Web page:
So here I am, after genuine efforts to reach someone to explain a problem, without getting anything close to an answer and seeing several layers of dysfunctionality in the company. In a few moments, a loyal customer became one who may never come back. He might even tell others about his bad experience. They may have the best yogurt in the country, but the mistreatment on one day at one store makes an impression which is hard to overcome--but it was much more than that. It was the concern that they don't care about properly labeling their product, that they don't make it possible to get answers to questions or to register complaints, and that "they" don't seem care to help a troubled customer. A few minutes with an informed customer service rep may have fixed things: "Yes, Mr. Lindsay, we're so sorry. There's no excuse for that--we'll get it fixed. And would you please accept a coupon good for some free, all natural high-sugar yogurt? Enough, in fact, to give you and three family members diabetes? It's the least we can do." That might have kept me. Maybe just a kind and informed word or two, and an assurance that I was being heard and that they would look into the problem. But now I'm a lost soul in frozen yogurt limbo. Which brings me to the topic of retaining our own members when they run into trouble.
Have you shared my frustration of seeing people who once were happy, vibrant members of the Church suddenly give up on it? There are all sorts of rough experiences people can have in a church without professionally trained clergy and numerous mortals among our members. In addition to problems with service (their interactions with others, including those running the local shop), some have problems with the quality of the product or the labeling. Some feel that they have been mislead and not informed about the tough issues and unanswered questions of Mormonism. We may not have good answers--we may not have anything more to offer than an apology, but they deserve attention and answers from those who can listen, understand and respond. Troubled members cannot be ignored, nor should their concerns be dismissed or equated with personal wickedness. We must never assume that the man or woman who is expressing doubts about the "product" of Mormonism is doing so because he or she is having an affair or has picked up some other serious sin. People with objections may have been offended by some interpersonal event, but they may just be having a sincere theological struggle or intellectual challenge that you may not appreciate.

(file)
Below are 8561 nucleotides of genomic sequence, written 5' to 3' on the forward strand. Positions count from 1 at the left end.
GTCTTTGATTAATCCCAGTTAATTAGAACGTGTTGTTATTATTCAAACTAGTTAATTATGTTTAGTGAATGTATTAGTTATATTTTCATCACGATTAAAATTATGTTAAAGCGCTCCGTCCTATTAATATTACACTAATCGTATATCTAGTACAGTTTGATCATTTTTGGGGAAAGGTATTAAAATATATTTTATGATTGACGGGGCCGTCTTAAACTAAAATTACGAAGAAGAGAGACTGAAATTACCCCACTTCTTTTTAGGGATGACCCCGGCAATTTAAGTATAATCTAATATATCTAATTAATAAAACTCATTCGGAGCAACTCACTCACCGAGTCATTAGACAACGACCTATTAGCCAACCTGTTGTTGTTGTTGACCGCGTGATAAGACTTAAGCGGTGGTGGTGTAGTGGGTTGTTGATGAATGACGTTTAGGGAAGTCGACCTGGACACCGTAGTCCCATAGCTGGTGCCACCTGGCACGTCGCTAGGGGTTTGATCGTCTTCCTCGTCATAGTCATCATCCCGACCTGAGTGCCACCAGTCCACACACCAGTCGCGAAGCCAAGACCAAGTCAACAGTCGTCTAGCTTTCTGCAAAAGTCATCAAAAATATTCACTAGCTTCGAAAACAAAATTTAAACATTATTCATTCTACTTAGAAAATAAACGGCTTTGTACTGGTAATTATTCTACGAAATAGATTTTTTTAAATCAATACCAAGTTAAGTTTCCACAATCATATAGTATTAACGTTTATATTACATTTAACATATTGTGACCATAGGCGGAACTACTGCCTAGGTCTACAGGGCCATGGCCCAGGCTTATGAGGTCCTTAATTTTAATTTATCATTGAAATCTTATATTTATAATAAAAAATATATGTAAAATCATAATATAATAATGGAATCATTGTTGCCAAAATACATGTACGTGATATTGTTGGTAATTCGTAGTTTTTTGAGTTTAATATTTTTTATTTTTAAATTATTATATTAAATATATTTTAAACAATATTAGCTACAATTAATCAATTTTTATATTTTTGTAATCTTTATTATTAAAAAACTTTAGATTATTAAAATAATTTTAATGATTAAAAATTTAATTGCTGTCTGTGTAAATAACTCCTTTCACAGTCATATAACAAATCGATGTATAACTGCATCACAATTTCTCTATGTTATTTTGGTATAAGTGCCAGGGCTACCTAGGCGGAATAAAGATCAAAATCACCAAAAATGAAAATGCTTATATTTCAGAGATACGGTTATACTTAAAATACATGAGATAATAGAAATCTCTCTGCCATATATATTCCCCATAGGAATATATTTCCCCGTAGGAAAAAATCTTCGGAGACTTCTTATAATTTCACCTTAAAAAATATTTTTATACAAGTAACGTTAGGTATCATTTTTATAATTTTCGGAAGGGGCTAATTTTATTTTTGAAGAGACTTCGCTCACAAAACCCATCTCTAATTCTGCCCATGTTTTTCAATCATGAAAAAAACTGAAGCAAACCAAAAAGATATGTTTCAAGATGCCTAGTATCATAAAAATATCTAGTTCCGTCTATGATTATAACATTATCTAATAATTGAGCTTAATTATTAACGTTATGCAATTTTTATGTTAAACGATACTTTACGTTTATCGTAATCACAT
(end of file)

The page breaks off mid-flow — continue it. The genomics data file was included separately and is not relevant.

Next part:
Just as the woman at the yogurt place didn't seem to understand why I was concerned about the errant labeling of the product I had consumed, so some of our fellow Latter-day Saints may have real objections to how we tend to label and package some things. (To be fair, this is a problem for every religion. There is a lot of baggage and complex stuff in any belief system - just spend a few minutes leafing through the Old Testament if you think your Christian church is immune.) Let's take their concerns at face value, listen to them, get them in touch with people who can listen and empathize and maybe even offer solutions. Let's not turn our backs on them and make their quest for help as frustrating as my little experience at O'Hare today. Our members are more precious in God's eyes than any customer to any business. These are His children and He expects us to minister, to listen, to love, and to help, not to judge. We may find some will leave us after all we can do because they have fundamental objections, but that's OK. Respect their wishes, stay friends, love them, and recognize that they are still important, precious children of God wherever they end up.
Personally, I hope they won't leave. I hope all of you who are members will grow in the joy that the Gospel brings, in spite of the puzzlements. But if that changes, I hope we can still talk and respect each other. Learn from each other. Maybe even follow each other on Twitter. You know, the stuff of true friendship. Instead of getting all heated up over our religious differences, we would sometimes be wiser to make like frozen yogurt and chill.
Posted by Jeff Lindsay at 9:39 PM